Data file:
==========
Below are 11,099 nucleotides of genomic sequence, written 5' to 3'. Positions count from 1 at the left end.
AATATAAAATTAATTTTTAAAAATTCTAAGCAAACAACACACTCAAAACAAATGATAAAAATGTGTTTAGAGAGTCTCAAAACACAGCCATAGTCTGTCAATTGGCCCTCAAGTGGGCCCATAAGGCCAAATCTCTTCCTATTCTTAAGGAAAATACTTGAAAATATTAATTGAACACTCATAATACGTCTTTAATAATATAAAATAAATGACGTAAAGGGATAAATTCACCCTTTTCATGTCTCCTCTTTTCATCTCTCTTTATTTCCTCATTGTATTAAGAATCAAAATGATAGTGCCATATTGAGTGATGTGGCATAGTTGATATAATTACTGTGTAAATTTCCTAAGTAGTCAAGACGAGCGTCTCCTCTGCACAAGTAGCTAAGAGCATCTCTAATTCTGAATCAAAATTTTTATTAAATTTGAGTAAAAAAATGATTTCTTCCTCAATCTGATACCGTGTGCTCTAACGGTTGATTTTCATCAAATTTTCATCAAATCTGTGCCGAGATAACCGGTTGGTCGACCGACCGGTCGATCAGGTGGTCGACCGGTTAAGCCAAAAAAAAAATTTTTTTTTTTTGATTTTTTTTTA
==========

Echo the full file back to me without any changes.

Below are 11,099 nucleotides of genomic sequence, written 5' to 3'. Positions count from 1 at the left end.
AATATAAAATTAATTTTTAAAAATTCTAAGCAAACAACACACTCAAAACAAATGATAAAAATGTGTTTAGAGAGTCTCAAAACACAGCCATAGTCTGTCAATTGGCCCTCAAGTGGGCCCATAAGGCCAAATCTCTTCCTATTCTTAAGGAAAATACTTGAAAATATTAATTGAACACTCATAATACGTCTTTAATAATATAAAATAAATGACGTAAAGGGATAAATTCACCCTTTTCATGTCTCCTCTTTTCATCTCTCTTTATTTCCTCATTGTATTAAGAATCAAAATGATAGTGCCATATTGAGTGATGTGGCATAGTTGATATAATTACTGTGTAAATTTCCTAAGTAGTCAAGACGAGCGTCTCCTCTGCACAAGTAGCTAAGAGCATCTCTAATTCTGAATCAAAATTTTTATTAAATTTGAGTAAAAAAATGATTTCTTCCTCAATCTGATACCGTGTGCTCTAACGGTTGATTTTCATCAAATTTTCATCAAATCTGTGCCGAGATAACCGGTTGGTCGACCGACCGGTCGATCAGGTGGTCGACCGGTTAAGCCAAAAAAAAAATTTTTTTTTTTTGATTTTTTTTTA